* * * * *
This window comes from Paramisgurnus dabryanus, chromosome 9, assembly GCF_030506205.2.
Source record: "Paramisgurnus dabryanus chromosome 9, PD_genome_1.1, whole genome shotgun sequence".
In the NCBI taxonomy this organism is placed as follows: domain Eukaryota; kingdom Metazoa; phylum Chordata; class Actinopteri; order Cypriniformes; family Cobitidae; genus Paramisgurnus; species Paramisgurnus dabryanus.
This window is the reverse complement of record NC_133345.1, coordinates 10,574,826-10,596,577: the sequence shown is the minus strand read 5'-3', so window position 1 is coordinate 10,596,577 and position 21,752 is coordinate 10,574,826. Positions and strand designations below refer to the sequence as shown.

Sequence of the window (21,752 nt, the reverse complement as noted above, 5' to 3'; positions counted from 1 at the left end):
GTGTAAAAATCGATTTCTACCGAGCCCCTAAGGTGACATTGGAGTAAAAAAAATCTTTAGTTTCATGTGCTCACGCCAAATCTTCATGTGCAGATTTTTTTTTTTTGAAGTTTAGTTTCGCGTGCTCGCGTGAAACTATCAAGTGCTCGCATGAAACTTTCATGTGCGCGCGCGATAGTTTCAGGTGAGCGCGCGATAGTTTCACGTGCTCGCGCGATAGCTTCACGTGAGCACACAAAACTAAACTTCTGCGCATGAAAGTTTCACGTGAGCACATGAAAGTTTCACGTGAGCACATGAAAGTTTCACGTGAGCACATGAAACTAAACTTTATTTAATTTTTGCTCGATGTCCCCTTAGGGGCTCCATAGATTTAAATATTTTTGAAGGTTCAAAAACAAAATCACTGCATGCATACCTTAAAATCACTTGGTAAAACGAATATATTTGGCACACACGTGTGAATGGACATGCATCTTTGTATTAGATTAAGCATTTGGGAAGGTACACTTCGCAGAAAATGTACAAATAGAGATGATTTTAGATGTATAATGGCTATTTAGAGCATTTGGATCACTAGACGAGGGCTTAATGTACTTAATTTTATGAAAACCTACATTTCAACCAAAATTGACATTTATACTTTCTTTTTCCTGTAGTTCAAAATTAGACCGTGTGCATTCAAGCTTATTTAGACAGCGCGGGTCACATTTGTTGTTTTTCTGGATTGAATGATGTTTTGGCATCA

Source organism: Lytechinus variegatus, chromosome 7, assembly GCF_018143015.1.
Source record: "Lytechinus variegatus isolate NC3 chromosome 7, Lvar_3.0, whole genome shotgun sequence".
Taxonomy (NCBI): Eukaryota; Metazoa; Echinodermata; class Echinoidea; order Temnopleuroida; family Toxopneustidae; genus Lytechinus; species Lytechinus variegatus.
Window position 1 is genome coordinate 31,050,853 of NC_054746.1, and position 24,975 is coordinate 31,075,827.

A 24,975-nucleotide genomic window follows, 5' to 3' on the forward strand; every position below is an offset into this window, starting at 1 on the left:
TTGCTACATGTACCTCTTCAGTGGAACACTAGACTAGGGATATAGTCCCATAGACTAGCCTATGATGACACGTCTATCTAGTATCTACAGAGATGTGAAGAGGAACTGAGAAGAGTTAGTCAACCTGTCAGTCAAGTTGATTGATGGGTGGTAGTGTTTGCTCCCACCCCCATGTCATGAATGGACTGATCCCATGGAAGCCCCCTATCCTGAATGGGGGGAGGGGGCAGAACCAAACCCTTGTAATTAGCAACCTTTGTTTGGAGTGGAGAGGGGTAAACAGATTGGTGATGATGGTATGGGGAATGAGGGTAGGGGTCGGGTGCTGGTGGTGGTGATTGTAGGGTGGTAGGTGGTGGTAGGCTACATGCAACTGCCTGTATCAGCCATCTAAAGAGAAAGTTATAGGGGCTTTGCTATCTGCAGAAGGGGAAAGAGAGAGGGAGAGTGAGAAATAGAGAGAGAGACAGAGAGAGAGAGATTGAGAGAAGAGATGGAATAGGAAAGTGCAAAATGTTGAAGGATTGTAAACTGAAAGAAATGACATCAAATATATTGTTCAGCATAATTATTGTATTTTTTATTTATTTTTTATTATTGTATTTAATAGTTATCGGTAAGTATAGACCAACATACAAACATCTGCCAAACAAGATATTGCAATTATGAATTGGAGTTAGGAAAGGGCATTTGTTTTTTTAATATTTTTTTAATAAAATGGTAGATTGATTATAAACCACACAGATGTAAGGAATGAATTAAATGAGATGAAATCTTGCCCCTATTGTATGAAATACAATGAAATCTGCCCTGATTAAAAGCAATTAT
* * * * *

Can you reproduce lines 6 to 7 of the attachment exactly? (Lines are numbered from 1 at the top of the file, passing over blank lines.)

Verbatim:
GTGTAAAAATCGATTTCTACCGAGCCCCTAAGGTGACATTGGAGTAAAAAAAATCTTTAGTTTCATGTGCTCACGCCAAATCTTCATGTGCAGATTTTTTTTTTTTGAAGTTTAGTTTCGCGTGCTCGCGTGAAACTATCAAGTGCTCGCATGAAACTTTCATGTGCGCGCGCGATAGTTTCAGGTGAGCGCGCGATAGTTTCACGTGCTCGCGCGATAGCTTCACGTGAGCACACAAAACTAAACTTCTGCGCATGAAAGTTTCACGTGAGCACATGAAAGTTTCACGTGAGCACATGAAAGTTTCACGTGAGCACATGAAACTAAACTTTATTTAATTTTTGCTCGATGTCCCCTTAGGGGCTCCATAGATTTAAATATTTTTGAAGGTTCAAAAACAAAATCACTGCATGCATACCTTAAAATCACTTGGTAAAACGAATATATTTGGCACACACGTGTGAATGGACATGCATCTTTGTATTAGATTAAGCATTTGGGAAGGTACACTTCGCAGAAAATGTACAAATAGAGATGATTTTAGATGTATAATGGCTATTTAGAGCATTTGGATCACTAGACGAGGGCTTAATGTACTTAATTTTATGAAAACCTACATTTCAACCAAAATTGACATTTATACTTTCTTTTTCCTGTAGTTCAAAATTAGACCGTGTGCATTCAAGCTTATTTAGACAGCGCGGGTCACATTTGTTGTTTTTCTGGATTGAATGATGTTTTGGCATCA

Source organism: Lytechinus variegatus, chromosome 7, assembly GCF_018143015.1.